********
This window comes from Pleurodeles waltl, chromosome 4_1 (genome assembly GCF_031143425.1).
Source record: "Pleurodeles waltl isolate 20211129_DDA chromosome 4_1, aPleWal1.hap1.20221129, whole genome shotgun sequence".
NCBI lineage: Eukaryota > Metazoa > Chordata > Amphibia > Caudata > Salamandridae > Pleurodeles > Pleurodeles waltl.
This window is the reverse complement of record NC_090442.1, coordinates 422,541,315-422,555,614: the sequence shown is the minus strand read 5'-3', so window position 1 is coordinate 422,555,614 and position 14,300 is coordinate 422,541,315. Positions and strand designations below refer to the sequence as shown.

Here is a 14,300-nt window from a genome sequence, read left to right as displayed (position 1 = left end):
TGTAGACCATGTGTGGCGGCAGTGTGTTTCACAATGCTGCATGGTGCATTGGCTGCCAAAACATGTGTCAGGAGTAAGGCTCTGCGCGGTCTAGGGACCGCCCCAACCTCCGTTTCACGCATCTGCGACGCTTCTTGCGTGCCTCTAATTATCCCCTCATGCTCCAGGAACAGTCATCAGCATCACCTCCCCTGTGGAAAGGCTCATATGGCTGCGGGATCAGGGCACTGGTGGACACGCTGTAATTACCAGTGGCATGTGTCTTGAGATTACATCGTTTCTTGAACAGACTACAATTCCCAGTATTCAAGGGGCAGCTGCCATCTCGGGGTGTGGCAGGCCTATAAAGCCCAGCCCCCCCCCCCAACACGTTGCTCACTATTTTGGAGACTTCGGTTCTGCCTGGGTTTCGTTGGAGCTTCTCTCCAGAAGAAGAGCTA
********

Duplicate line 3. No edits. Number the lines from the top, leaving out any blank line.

NCBI lineage: Eukaryota > Metazoa > Chordata > Amphibia > Caudata > Salamandridae > Pleurodeles > Pleurodeles waltl.